Let the commission do its job


ELECTORAL Commissioner Patilias Gamato is determined to successfully deliver the 2017 general elections despite the lack of funds and other pertinent issues.
With eight months remaining before Papua New Guineans go to the polls, Gamato wants to concentrate on this massive task.
And he certainly doesn’t need to be told how to do his job, especially by intending candidates.
It seems a group of intending candidates in the National Capital District has taken the electoral commissioner to task over the country’s electoral process.
They have petitioned Gamato to conduct “a free and fair election” by addressing issues regarding the common roll update system and deployment, age limitations on the common roll, census registration and political neutrality in the appointment of election officials, particularly in the National Capital District.
Irked by the petition, Gamato has urged all intending candidates to “concentrate on running for election” and leave the task of managing the elections to the Electoral Commission.
Whilst the concerns expressed by these intending candidates may be genuine, they must understand that the Office of the Electoral Commissioner is a constitutional and independent office that must not be interfered with.
Hence, Gamato needs their support, not interference, in delivering a free, fair and successful election.
When Gamato was appointed electoral commissioner in December last year, he faced the enormous challenges of his new role as well as the same dilemma that his predecessor, Sir Andrew Trawen, had constantly faced during the crucial 12 months before the polls.
And that is the lack of funding to prepare for the elections.
Sir Andrew retired last November with much reservation about the meagre K10 million that had been allocated in 2016 National Budget for the Electoral Commission.
He had expressed grave concern about the lack of funding for the electoral roll improvement and update project, which is an essential activity in the commission’s preparation agenda.
On assuming office, Gamato requested for K192 million for the roll update exercise but the Government did not respond until June when Prime Minister Peter O’Neill told Parliament that some funding had been cleared through the Central Agencies Coordinating Committee.
O’Neill said the Government had allocated up to K10 million to start the roll update exercise and had re-prioritised expenditure items so that the elections could be delivered in a fair and cost-effective manner.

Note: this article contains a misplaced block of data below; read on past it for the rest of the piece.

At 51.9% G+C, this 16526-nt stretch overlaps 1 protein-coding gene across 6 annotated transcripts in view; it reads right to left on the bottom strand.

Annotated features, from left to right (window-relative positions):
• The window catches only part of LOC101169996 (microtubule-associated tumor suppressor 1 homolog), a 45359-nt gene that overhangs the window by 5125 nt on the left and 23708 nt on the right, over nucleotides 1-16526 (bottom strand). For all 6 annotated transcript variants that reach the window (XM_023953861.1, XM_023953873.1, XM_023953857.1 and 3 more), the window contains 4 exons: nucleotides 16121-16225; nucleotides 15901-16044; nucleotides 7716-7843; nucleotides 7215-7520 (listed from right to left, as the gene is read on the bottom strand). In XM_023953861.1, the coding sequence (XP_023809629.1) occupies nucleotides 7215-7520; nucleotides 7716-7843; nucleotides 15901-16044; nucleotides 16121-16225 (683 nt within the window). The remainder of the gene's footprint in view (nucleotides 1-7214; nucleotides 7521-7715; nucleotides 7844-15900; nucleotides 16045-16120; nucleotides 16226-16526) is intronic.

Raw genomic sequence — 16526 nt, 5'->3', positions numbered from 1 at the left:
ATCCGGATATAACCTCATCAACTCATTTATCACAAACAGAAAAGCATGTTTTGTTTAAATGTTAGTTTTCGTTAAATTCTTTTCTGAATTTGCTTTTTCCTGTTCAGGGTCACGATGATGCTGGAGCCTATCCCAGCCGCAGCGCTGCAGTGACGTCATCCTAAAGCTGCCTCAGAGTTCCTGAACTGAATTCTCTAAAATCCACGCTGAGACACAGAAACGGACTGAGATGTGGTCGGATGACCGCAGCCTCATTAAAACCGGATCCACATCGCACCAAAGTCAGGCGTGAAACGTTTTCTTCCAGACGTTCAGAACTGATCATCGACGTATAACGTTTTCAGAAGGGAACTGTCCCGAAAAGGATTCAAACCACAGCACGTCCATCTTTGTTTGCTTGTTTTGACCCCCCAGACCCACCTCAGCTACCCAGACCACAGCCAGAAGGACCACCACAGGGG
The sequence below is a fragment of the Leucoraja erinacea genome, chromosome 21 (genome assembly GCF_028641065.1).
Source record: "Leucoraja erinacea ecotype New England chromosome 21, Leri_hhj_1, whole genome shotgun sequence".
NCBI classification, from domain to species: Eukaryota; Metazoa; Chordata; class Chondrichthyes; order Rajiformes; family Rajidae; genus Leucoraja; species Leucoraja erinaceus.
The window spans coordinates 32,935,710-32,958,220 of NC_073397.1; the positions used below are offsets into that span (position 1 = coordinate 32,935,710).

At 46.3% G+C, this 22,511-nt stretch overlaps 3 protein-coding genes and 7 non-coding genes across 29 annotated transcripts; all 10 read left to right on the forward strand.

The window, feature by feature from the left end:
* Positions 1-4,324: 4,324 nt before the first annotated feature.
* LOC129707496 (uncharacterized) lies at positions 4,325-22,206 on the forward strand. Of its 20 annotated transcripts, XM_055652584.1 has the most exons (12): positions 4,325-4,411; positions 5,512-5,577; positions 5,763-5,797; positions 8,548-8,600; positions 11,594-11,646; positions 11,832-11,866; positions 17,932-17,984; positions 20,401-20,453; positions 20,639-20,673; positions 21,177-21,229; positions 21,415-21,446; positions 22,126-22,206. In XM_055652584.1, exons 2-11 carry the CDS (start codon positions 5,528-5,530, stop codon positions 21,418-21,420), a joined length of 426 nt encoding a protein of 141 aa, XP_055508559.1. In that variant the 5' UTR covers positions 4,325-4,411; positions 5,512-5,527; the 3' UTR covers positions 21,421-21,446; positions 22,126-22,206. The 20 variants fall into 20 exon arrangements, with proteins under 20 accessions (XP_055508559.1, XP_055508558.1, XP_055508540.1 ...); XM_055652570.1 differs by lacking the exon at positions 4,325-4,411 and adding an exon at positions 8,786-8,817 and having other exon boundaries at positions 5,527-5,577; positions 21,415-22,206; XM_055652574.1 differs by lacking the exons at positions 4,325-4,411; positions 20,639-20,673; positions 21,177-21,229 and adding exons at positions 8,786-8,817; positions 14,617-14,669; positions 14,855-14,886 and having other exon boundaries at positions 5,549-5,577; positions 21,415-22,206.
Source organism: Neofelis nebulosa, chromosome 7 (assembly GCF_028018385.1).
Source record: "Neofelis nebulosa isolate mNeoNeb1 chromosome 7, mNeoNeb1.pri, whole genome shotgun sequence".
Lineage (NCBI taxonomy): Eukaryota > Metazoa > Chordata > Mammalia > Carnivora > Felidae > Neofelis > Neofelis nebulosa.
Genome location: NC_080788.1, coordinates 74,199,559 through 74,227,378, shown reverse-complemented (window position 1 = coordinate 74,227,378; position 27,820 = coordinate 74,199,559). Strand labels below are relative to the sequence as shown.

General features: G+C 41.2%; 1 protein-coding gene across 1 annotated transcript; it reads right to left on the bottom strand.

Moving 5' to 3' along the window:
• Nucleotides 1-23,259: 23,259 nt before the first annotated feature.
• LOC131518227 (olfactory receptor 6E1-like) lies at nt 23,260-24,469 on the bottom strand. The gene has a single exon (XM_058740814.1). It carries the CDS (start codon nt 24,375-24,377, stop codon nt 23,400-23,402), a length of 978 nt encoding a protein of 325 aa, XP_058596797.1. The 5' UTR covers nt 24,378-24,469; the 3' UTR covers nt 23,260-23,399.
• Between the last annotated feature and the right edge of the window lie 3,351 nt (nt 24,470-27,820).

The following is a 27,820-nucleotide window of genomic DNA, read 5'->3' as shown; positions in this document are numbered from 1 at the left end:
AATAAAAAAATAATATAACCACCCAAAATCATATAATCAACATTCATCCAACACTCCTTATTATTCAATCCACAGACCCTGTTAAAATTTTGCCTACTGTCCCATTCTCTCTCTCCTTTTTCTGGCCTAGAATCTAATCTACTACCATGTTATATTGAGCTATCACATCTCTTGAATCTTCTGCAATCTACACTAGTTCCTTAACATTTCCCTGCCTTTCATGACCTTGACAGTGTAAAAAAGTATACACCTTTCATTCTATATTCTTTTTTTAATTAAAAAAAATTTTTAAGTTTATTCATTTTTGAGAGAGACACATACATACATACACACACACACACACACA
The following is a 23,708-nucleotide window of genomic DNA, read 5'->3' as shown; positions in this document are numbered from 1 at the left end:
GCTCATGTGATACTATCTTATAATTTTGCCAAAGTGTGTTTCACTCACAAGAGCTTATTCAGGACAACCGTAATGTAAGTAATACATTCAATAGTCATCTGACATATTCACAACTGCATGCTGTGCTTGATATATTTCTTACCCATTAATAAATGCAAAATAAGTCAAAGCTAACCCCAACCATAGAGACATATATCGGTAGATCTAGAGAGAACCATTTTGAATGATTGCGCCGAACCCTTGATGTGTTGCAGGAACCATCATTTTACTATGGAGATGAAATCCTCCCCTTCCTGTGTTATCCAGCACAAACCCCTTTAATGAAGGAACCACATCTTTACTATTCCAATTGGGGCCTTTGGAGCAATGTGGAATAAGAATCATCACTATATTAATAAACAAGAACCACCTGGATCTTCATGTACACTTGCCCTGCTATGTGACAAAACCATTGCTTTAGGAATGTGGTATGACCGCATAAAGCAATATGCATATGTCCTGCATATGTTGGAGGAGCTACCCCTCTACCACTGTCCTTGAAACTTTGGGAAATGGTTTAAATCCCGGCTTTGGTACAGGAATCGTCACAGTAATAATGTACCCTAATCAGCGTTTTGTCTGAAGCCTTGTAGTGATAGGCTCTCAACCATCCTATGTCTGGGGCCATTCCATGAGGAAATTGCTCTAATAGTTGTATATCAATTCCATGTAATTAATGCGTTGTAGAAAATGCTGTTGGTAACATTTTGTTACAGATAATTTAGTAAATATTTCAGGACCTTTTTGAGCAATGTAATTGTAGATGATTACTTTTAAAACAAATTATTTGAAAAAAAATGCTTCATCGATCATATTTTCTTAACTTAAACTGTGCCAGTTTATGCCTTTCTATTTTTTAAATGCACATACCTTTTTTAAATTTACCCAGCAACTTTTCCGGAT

The good news on election funding and planning was confirmed during the launch of the Electoral Commission’s website in June.
The commission has been working against time and Gamato was targeting the first half of this year to complete updating the electoral roll, given the availability of funding.
Gamato had estimated that updating of the electoral rolls would cost K112 million.
Other costs were ballot boxes and essentials (K15.5 million), legal bills (K31 million) and unpaid bills to service providers in the 2007 and 2012 elections (K17 million).
Gamato has been working strenuously to overcome the commission’s shortfalls and meet these targets.
Moreover, the lessons of 2012 seemed not to have been learnt.
“The key lesson from 2012 is
the electoral roll,” Gamato said recently.
“I think we have treated the electoral roll with contempt, meaning a lot of people complain that they come to the polling booths and don’t find their names.
“Those are the lessons we want to improve on.”
The total number of citizens currently on the roll stands at 4.7 million against a national population of 7.1 million as per the 2011 national census.
The first phase of the roll update exercise, which was roll cleansing, has been completed.
Roll cleansing involved the removal of ghost names, duplicates and multiple entries, deceased plus underage voters.
The next phase is the display of the cleansed roll in the provinces, districts and wards for viewing by electors during the roll update exercise, which is expected to start soon.
The roll update exercise ceases when the writs for the national and local level government elections are issued by the governor-general on April 20, 2017.
It is encouraging to note that the Electoral Commission will continue to work diligently to update the roll and wants the commitment of all citizens of voting age to confirm their voter information and details.